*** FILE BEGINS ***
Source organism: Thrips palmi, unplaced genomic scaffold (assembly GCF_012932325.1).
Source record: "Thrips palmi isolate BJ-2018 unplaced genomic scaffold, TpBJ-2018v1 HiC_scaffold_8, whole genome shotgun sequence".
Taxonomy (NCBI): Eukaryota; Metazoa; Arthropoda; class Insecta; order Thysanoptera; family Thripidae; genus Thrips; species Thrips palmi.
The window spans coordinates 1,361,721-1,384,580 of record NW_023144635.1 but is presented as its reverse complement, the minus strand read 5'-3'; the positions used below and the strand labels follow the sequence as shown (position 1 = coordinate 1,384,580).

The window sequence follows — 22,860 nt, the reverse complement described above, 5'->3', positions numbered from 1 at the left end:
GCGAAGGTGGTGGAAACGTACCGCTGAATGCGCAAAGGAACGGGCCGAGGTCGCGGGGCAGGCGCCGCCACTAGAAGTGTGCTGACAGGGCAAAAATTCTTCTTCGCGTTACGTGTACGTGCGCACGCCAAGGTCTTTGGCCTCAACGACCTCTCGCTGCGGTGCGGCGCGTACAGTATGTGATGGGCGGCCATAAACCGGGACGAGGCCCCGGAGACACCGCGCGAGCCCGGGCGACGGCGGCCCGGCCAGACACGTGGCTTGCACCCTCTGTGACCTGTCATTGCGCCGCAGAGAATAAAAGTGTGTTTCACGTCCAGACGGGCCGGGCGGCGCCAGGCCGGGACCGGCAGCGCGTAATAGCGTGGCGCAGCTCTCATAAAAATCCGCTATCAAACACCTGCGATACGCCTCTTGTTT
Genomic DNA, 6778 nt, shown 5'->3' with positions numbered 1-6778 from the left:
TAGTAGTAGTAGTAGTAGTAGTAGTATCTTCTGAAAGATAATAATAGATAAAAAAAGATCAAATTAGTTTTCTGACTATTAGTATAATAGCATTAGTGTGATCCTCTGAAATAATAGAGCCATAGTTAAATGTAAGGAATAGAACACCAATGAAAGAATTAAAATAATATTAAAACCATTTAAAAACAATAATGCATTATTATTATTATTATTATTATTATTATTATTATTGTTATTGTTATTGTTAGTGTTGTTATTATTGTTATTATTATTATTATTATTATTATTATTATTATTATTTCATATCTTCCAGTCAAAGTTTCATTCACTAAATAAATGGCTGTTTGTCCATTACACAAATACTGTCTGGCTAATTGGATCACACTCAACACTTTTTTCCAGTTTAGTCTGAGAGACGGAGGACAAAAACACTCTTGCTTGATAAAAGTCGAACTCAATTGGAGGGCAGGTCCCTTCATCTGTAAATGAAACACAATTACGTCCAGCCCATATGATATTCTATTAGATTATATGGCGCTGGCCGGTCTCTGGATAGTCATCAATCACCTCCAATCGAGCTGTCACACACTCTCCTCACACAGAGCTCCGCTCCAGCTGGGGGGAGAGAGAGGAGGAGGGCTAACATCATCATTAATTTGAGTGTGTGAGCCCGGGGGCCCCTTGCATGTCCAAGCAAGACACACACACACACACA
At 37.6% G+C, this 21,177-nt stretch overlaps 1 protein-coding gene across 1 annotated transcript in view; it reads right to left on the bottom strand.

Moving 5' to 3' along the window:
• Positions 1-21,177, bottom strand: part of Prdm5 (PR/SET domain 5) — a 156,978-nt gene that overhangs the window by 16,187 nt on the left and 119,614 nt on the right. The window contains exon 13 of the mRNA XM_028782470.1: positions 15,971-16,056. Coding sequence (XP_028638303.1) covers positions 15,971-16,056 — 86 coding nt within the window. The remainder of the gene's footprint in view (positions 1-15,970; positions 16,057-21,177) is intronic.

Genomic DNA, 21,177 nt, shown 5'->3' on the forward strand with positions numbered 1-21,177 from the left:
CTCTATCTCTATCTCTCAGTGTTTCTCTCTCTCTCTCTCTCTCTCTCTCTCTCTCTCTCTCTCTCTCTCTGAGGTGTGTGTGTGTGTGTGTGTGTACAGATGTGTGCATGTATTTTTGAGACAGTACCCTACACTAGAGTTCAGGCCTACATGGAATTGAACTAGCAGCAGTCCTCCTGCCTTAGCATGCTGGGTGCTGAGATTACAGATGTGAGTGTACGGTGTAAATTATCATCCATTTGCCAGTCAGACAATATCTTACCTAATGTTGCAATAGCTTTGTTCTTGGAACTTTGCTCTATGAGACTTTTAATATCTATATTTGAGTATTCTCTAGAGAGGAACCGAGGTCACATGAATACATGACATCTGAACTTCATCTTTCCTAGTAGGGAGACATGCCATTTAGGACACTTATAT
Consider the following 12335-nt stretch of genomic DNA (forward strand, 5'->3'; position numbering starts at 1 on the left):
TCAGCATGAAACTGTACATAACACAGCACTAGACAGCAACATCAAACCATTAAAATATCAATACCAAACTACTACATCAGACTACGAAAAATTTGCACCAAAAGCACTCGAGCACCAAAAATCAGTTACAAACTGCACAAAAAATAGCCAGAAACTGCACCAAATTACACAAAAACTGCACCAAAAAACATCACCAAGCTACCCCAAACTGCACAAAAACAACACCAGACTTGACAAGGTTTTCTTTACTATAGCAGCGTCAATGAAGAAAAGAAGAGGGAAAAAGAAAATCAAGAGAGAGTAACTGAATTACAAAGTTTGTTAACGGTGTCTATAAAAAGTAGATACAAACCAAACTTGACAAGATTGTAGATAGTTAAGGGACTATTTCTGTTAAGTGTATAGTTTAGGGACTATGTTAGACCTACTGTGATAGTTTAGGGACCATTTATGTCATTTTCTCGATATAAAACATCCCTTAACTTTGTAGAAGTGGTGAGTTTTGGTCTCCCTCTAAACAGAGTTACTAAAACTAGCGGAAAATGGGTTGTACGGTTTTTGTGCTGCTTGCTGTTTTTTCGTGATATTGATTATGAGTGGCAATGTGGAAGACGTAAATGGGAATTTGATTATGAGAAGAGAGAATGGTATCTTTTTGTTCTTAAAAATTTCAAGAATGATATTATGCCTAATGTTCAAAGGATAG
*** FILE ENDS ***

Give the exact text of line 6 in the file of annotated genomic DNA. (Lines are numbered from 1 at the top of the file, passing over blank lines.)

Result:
GCGAAGGTGGTGGAAACGTACCGCTGAATGCGCAAAGGAACGGGCCGAGGTCGCGGGGCAGGCGCCGCCACTAGAAGTGTGCTGACAGGGCAAAAATTCTTCTTCGCGTTACGTGTACGTGCGCACGCCAAGGTCTTTGGCCTCAACGACCTCTCGCTGCGGTGCGGCGCGTACAGTATGTGATGGGCGGCCATAAACCGGGACGAGGCCCCGGAGACACCGCGCGAGCCCGGGCGACGGCGGCCCGGCCAGACACGTGGCTTGCACCCTCTGTGACCTGTCATTGCGCCGCAGAGAATAAAAGTGTGTTTCACGTCCAGACGGGCCGGGCGGCGCCAGGCCGGGACCGGCAGCGCGTAATAGCGTGGCGCAGCTCTCATAAAAATCCGCTATCAAACACCTGCGATACGCCTCTTGTTT